The company I used to work for sent me to their Silicon Valley office for 2 weeks. It’s a pity I didn’t get to drive the Big Sur as it looks glorious and was so close to where I stayed. Then again, they paid me to work no sight-see. Still, this post is so detailed I feel like I’ve been there already. Well done, Vanessa. Your photos capture a lot.
Oh thank you so much! I’m glad you found it informative. That is a pity you didn’t get to go there before or after your work trip but now you have a great reason to go back! 🙂
We did a short (very short) road trip through Big Sur driving back from San Francisco to LA, but we decided we want to go back and explore so many more spots along the drive. This is the perfect guide to Big Sur, and we definitely plan to use it next time!
Big Sur definitely requires a few days or longer to see all of it for sure. I hope you get to go back soon and use this guide! 🙂
I recently did this road trip myself but because of fog and construction I didn’t see the bridge! So it’s nice to see a glimpse of it here 😉
Oh that is a bummer you got fog. They have been doing a lot of construction over the past 2 years. But hopefully you get a better experience next time and get to see the bridge! 🙂
I have one week earmarked for a local US road trip and this post has just solidified Big sur as a contender. Thanks for the tips on the phone service for 90 miles, thats great to know! It looks like a great road trip!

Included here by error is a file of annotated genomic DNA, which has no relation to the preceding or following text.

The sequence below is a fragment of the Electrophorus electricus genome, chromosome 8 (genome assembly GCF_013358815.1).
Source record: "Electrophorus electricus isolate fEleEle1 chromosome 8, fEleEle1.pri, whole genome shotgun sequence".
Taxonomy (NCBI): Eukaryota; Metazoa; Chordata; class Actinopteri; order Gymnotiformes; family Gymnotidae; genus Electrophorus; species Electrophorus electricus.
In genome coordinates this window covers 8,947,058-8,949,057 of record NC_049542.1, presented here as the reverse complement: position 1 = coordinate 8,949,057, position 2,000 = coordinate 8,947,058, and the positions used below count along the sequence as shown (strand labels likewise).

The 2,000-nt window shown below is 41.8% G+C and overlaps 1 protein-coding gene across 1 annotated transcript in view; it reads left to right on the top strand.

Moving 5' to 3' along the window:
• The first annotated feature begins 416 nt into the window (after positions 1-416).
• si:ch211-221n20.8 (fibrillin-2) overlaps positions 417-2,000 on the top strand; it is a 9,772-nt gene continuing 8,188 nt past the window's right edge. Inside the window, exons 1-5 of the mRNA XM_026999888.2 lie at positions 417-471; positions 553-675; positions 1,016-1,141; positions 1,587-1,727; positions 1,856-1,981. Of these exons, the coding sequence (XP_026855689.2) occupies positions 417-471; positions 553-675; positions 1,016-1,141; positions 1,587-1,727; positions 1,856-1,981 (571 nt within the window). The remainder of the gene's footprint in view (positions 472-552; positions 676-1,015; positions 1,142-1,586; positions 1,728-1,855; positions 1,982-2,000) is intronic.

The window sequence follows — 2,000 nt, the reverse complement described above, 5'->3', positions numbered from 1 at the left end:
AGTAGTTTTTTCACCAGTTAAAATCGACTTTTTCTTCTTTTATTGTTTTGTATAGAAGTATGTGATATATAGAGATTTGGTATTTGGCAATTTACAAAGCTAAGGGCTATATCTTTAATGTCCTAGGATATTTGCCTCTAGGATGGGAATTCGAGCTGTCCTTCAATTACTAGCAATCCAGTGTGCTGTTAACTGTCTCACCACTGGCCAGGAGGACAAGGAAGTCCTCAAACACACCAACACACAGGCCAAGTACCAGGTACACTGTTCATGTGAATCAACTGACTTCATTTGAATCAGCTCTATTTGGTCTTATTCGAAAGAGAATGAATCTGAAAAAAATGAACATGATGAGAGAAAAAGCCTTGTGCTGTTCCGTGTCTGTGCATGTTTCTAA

Oh I am so happy to hear that! It is an excellent road trip and I hope you enjoy it! 🙂
Would love to do this one day – looks great!
It is one of those road trips you need to do at least once! 🙂
I LOVE BIG SUR! I think this area is one of the BEST places in California, hands down. My German friend came to visit California for the first time, and he said he was completely blown by how beautiful it was and wished we had spent more time there.
I also have yet to go to Garrapata State Park, but it looks gorgeous! Next time I’m over there I plan to visit. And I also second your thoughts on the best time to visit – I always tell people to come to California in the fall!
That is so cool to hear the perspective of someone not from California. I think it is amazing but I’m from California so might be biased. lol. Yes, the fall is really the best time to visit and hope you get to Garrapata State Park next time! 🙂
Great article! Big Sure is one of the places I would love to visit in California!! Saving this for the future!
Thank you! Yes, I would definitely add Big Sur to your next California trip for sure! 🙂
Fantastic post on a wonderful area! All your photos of the coastline look incredible. I would also add San Simeon with all the elephant seals, they were a highlight for me! But you saw way more other things than I did, we mostly just enjoyed the drive and made a handful of stops (McWay Falls was also a highlight). Also loved Carmel, I had no idea Clint Eastwood used to be mayor there!!! That’s hilarious. They also have poodle parades every year. I honestly just love Carmel more with every new thing I learn about it hahaha.
I’m so glad you enjoyed Big Sur too! Yes, there is so much to see that you can easily spend days in that area. Love San Simeon too just didn’t have photos but will update on my next visit! 🙂
This sounds like a great trip!!
Thanks, it was a great trip indeed!
Vanessa, This is the most useful information I have read. You have times of operation, costs to enter, where to park, distance and travel time from site to site. Great information for deciding how much time I need to plan my trip and what to bring. Thank you.
Thank you so much, I really appreciate the kind words! I try to include all the info that one would need when visiting places. Right now there is a small section that is closed as they are repairing the road but otherwise you can see it all. Check their road updates I linked to in the post. Have a wonderful time! 🙂